Apple has recently issued a service announcement, emphasizing the potential hazards of sleeping with a charging device. The company warns that this practice could result in fire, electric shock, injuries, or damage to both the device and property. This announcement carries significant importance as there are approximately 1.5 million iPhone users worldwide, with a survey revealing that 64% of American iPhone users charge their phones while they sleep.
This means that each night, around a billion people face a small but present risk of causing a fire. Apple underscores that both its phones and USB power adaptors can become hot during the charging process, which might lead to discomfort or harm. The company advises individuals to exercise common sense by avoiding scenarios where the device, its power adapter, or a wireless charger comes into prolonged contact with their skin. Specifically, Apple advises against sleeping on these devices or placing them under blankets, pillows, or one’s body while connected to a power source. Instead, it recommends keeping the iPhone, power adapter, and wireless charger in a well-ventilated area during use or charging.
Apple’s warnings extend beyond sleeping with a charging phone. The company also advises against charging phones in close proximity to liquids and urges users to immediately dispose of damaged chargers. The reason behind these precautions is to prevent the potential hazards of fire, electric shock, injuries, or damage to both the iPhone and surrounding property.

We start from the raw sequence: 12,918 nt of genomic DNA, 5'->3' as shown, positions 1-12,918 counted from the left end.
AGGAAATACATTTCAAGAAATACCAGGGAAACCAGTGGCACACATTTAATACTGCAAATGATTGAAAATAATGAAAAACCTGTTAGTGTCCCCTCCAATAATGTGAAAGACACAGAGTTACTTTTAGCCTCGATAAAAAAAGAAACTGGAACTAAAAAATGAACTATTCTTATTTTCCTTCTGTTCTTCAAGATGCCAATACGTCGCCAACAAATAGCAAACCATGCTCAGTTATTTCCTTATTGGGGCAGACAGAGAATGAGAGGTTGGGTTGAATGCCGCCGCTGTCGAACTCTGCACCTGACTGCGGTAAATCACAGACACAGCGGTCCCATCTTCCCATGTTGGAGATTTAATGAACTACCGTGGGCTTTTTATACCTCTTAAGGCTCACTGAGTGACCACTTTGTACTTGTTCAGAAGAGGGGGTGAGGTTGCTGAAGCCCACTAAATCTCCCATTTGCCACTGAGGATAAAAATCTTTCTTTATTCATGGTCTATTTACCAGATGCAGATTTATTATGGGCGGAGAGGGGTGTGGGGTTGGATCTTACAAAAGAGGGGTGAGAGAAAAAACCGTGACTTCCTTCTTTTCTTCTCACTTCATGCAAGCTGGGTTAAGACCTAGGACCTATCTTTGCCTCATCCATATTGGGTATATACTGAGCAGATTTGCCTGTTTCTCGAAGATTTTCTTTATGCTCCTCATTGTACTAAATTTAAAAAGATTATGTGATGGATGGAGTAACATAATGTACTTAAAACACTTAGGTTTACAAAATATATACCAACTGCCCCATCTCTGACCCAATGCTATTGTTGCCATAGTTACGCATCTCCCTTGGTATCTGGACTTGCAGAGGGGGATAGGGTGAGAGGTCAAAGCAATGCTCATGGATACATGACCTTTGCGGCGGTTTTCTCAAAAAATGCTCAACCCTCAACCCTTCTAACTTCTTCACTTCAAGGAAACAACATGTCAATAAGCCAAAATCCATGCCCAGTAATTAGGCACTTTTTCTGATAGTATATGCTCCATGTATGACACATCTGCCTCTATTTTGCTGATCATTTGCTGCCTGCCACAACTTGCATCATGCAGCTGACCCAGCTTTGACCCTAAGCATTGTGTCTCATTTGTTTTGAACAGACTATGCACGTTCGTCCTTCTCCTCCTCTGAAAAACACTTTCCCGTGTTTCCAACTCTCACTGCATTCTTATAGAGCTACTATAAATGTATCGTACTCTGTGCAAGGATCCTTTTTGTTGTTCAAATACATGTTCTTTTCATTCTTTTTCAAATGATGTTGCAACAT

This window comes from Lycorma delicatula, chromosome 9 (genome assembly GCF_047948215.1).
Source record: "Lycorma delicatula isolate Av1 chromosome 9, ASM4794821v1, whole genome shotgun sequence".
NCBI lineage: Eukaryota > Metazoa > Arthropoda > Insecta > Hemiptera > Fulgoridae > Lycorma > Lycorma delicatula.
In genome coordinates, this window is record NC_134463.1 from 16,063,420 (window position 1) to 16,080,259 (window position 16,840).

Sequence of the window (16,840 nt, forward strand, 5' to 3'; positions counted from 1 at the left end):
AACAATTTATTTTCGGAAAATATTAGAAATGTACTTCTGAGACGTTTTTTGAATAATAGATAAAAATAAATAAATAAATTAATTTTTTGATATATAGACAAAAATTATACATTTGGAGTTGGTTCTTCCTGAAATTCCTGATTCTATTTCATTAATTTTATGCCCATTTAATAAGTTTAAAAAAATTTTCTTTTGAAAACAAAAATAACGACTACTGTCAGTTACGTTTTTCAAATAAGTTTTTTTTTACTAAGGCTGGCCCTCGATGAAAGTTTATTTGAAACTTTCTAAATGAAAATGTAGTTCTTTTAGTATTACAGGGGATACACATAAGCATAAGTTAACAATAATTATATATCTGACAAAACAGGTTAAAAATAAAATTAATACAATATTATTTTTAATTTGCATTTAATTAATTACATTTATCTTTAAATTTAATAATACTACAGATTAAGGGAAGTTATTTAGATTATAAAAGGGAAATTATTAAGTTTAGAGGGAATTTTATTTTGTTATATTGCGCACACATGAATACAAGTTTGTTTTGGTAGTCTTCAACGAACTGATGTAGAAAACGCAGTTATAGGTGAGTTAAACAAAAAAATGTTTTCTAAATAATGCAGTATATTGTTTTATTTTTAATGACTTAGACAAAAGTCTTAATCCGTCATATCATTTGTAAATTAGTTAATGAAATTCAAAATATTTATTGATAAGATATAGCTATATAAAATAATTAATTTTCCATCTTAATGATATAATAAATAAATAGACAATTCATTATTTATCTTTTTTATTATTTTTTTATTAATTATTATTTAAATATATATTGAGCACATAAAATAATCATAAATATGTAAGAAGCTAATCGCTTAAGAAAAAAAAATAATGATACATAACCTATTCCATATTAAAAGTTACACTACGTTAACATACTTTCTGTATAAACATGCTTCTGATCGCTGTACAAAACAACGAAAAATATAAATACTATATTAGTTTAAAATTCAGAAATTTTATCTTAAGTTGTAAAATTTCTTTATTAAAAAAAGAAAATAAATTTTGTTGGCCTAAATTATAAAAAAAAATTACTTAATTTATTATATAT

Apple emphasizes that using cables or chargers that have been compromised or charging a phone in the presence of moisture can lead to these serious risks. Additionally, the company highlights the increased danger associated with third-party chargers, cautioning that some inexpensive options might not meet the safety standards upheld by Apple’s official products. To ensure safety, Apple recommends utilizing chargers coupled with “Made for iPhone” cables that conform to internationally recognized safety regulations.
Furthermore, Apple’s concerns about the perils of overnight charging are echoed by a fire department in Kent, England, which has also issued a warning to iPhone users regarding the potential risks tied to charging devices while sleeping.
“We get a lot of questions here at Kent Fire & Rescue about why you shouldn’t charge phones overnight,” the fire expert warned in a viral TikTok video. ”So here are the reasons why. Number one: you can’t smell anything when you’re asleep, so if it starts to burn, the fire won’t wake you up. Number two: it only takes three breaths of smoke to knock you unconscious. Number three: lots of people have cheap or faulty phone chargers, but even genuine ones have been known to start fires.”
Despite the warnings issued by Apple and even a fire department, altering public charging habits is expected to be a challenging task. Those seeking tangible evidence of the potential dangers linked to nighttime phone charging need to search no further than a video showcasing an iPhone 4 igniting by itself in a residence in Green Township, Ohio.
Older iPhone models are particularly susceptible to the risk of catching fire due to the enlargement of their lithium batteries as they age. The mechanism behind this involves a chemical reaction within the battery that generates power. However, this chemical reaction can deteriorate over time, resulting in the release of gas and ultimately contributing to hazardous situations like fires.
“We were extremely lucky to avoid a house fire,” Brian Leisgang told WCPO. “Luckily we had just cleaned off the counter.”